In writing about a subject like this, it seems proper and fitting that before we discuss the subject itself, we should first have in mind some of the fundamental teachings of Scripture, and our Confessions that may apply here.
First, let us remember that which we believe concerning the holy catholic church of Christ, namely “That the Son of God, from the beginning to the end of the world, gathers, defends and preserves to himself by his spirit and word out of the whole human race, a church chosen to everlasting life.” Let us note that it is not the missionary that does the gathering, be he ever so diligent in his work. Secondly, we are to also notice what we learn from our Heidelberg Catechism, that the Holy Ghost works faith in our hearts by the preaching of the gospel. Here too, the preacher is the servant and administers means by which God works the faith, and God remains the only giver.
We may not conclude from the above, however, that missionaries and preachers are not necessary in our churches for Paul explains this mystery in Romans 10:14, 15 and 17, “How shall they believe in him of whom they have not heard? And how shall they hear without a preacher? And how shall they preach except they be sent? So then faith cometh by hearing, and hearing by the word of God.” Also, II Cor. 5, “We are ambassadors, therefore, in behalf of Christ, as though God were entreating by us; we beseech you on behalf of Christ, be ye reconciled to God.”
With these fundamental principles in mind we may discuss further why it is necessary that the church of Jesus Christ have home missions in our present modern world.
The origin and purpose of such missions date back to the days of our Lord Jesus Christ, when he commanded his apostles, and in them all lawful ministers of the word: “Go ye unto all the world, and preach the gospel to every creature.” With this command in mind, we notice how Paul, the apostle of the Gentiles, went out to all corners of the earth to preach the glad tidings. After he had laid the foundations, he had helpers, ministers and teachers that nourished the congregations the Lord had given him.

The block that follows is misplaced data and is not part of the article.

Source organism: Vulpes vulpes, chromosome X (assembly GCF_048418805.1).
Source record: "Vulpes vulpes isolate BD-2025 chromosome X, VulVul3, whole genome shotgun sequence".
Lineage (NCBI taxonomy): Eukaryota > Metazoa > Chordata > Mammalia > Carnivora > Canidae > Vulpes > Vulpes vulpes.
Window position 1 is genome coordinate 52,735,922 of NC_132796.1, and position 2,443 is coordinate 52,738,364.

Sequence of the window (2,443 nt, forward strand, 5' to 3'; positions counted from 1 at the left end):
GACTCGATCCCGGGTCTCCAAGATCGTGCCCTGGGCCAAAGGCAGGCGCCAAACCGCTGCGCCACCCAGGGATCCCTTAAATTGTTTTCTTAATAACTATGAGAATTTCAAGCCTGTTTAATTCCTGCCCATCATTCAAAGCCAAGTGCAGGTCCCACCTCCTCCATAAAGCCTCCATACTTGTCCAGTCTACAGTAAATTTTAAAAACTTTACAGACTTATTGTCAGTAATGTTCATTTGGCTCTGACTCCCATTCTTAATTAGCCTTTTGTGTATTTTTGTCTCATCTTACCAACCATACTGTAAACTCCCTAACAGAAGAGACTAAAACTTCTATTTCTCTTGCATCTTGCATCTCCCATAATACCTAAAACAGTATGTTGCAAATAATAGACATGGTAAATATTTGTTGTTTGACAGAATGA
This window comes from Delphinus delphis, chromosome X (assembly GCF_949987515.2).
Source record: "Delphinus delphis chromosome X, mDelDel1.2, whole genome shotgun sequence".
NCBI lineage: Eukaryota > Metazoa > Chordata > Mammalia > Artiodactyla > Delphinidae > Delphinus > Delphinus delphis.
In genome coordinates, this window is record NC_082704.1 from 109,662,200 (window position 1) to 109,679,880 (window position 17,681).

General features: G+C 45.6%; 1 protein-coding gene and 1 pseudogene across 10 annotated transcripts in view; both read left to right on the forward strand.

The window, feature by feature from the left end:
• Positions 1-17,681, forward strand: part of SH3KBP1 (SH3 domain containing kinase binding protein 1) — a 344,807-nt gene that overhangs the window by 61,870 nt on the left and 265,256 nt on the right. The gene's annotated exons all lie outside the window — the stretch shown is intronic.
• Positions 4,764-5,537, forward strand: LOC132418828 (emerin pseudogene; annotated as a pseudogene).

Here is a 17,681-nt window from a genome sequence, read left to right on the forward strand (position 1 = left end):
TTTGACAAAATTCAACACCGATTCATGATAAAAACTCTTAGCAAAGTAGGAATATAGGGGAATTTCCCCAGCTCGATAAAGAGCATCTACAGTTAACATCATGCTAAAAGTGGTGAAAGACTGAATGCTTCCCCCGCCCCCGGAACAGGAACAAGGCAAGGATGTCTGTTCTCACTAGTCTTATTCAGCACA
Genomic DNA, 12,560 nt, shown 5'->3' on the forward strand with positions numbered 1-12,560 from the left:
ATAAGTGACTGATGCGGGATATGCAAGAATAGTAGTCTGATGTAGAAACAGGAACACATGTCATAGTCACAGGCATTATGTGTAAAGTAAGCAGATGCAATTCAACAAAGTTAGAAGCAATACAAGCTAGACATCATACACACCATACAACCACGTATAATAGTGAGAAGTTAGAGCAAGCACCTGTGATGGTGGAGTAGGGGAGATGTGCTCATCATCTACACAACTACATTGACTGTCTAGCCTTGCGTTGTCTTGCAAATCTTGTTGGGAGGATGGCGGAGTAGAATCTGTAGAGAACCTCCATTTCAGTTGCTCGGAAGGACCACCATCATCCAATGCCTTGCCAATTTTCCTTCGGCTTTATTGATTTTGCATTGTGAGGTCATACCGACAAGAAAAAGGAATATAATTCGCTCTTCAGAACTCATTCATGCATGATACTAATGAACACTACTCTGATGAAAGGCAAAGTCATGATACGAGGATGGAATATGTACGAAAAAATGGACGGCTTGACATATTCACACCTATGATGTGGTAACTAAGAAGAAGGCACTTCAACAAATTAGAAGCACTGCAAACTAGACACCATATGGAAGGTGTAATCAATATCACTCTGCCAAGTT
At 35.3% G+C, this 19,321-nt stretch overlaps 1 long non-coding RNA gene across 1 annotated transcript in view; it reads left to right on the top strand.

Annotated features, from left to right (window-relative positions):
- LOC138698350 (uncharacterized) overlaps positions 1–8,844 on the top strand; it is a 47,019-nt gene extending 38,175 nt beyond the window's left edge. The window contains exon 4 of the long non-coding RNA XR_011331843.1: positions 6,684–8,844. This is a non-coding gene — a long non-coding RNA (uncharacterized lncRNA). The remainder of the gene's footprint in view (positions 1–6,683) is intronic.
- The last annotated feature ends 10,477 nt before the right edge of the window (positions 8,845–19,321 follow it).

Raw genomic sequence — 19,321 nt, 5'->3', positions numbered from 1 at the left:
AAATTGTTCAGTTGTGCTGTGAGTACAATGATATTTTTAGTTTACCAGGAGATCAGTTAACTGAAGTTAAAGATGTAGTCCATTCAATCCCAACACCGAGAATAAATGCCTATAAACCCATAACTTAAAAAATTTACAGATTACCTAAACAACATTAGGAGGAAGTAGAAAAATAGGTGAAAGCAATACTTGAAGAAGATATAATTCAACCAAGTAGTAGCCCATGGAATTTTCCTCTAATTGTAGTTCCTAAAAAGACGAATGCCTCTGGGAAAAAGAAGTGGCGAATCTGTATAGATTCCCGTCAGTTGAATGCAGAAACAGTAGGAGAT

In the more recent history of the Church, in the days of the reformation, mission work by the church became an extreme necessity. The task also was very difficult because of the political upheaval that resulted from the reformation. We know that western Europe was divided into many political units whose rulers often denied the reformers a place in their domain. The church was persecuted and often the sheep were dispersed. Our fathers saw the need for missionaries, and the church provided for this need. However, the church insisted that to keep the doctrine pure and keep the false prophets from destroying the flock, that the ministers who went out to preach be sent and duly called by the church. A study of the Protestant Reformed Church Order will show that several articles therein became a part thereof for the very reason that many were preaching to dispersed Christians who had no church affiliation.